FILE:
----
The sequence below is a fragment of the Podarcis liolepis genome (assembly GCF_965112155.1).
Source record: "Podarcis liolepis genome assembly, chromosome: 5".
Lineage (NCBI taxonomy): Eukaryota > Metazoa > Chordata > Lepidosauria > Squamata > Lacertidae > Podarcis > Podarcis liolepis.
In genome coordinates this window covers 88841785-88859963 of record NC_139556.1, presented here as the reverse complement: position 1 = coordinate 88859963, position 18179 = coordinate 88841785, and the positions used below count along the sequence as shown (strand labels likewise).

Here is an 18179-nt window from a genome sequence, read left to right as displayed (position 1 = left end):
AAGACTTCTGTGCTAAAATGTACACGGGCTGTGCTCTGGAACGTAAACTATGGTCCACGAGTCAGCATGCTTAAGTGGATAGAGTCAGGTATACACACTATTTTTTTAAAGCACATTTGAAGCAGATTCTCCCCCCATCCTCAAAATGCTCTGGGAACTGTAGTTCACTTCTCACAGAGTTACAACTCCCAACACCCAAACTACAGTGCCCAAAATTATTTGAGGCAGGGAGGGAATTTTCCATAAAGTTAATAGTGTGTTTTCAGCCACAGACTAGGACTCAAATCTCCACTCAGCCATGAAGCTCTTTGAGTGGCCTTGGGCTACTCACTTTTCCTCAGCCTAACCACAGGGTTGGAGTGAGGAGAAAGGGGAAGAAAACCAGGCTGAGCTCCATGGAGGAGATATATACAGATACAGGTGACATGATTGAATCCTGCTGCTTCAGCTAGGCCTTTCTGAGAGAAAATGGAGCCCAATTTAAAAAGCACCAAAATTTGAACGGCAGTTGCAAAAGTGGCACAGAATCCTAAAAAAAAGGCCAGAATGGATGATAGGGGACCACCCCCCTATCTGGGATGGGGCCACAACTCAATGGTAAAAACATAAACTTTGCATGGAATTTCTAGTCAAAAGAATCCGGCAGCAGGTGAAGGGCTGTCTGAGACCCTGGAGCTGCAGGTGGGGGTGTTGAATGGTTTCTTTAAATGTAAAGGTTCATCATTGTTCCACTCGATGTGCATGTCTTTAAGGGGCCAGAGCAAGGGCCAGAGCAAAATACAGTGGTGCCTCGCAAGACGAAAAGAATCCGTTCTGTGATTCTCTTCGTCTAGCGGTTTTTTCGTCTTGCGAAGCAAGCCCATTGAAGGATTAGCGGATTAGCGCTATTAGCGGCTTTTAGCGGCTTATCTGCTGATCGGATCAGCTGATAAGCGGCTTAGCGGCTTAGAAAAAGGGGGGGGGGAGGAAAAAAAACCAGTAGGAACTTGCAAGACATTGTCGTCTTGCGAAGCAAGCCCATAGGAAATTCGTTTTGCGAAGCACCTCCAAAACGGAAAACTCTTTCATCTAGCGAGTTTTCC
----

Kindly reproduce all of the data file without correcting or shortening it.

The sequence below is a fragment of the Podarcis liolepis genome (assembly GCF_965112155.1).
Source record: "Podarcis liolepis genome assembly, chromosome: 5".
Lineage (NCBI taxonomy): Eukaryota > Metazoa > Chordata > Lepidosauria > Squamata > Lacertidae > Podarcis > Podarcis liolepis.
In genome coordinates this window covers 88841785-88859963 of record NC_139556.1, presented here as the reverse complement: position 1 = coordinate 88859963, position 18179 = coordinate 88841785, and the positions used below count along the sequence as shown (strand labels likewise).

Here is an 18179-nt window from a genome sequence, read left to right as displayed (position 1 = left end):
AAGACTTCTGTGCTAAAATGTACACGGGCTGTGCTCTGGAACGTAAACTATGGTCCACGAGTCAGCATGCTTAAGTGGATAGAGTCAGGTATACACACTATTTTTTTAAAGCACATTTGAAGCAGATTCTCCCCCCATCCTCAAAATGCTCTGGGAACTGTAGTTCACTTCTCACAGAGTTACAACTCCCAACACCCAAACTACAGTGCCCAAAATTATTTGAGGCAGGGAGGGAATTTTCCATAAAGTTAATAGTGTGTTTTCAGCCACAGACTAGGACTCAAATCTCCACTCAGCCATGAAGCTCTTTGAGTGGCCTTGGGCTACTCACTTTTCCTCAGCCTAACCACAGGGTTGGAGTGAGGAGAAAGGGGAAGAAAACCAGGCTGAGCTCCATGGAGGAGATATATACAGATACAGGTGACATGATTGAATCCTGCTGCTTCAGCTAGGCCTTTCTGAGAGAAAATGGAGCCCAATTTAAAAAGCACCAAAATTTGAACGGCAGTTGCAAAAGTGGCACAGAATCCTAAAAAAAAGGCCAGAATGGATGATAGGGGACCACCCCCCTATCTGGGATGGGGCCACAACTCAATGGTAAAAACATAAACTTTGCATGGAATTTCTAGTCAAAAGAATCCGGCAGCAGGTGAAGGGCTGTCTGAGACCCTGGAGCTGCAGGTGGGGGTGTTGAATGGTTTCTTTAAATGTAAAGGTTCATCATTGTTCCACTCGATGTGCATGTCTTTAAGGGGCCAGAGCAAGGGCCAGAGCAAAATACAGTGGTGCCTCGCAAGACGAAAAGAATCCGTTCTGTGATTCTCTTCGTCTAGCGGTTTTTTCGTCTTGCGAAGCAAGCCCATTGAAGGATTAGCGGATTAGCGCTATTAGCGGCTTTTAGCGGCTTATCTGCTGATCGGATCAGCTGATAAGCGGCTTAGCGGCTTAGAAAAAGGGGGGGGGGAGGAAAAAAAACCAGTAGGAACTTGCAAGACATTGTCGTCTTGCGAAGCAAGCCCATAGGAAATTCGTTTTGCGAAGCACCTCCAAAACGGAAAACTCTTTCATCTAGCGAGTTTTCC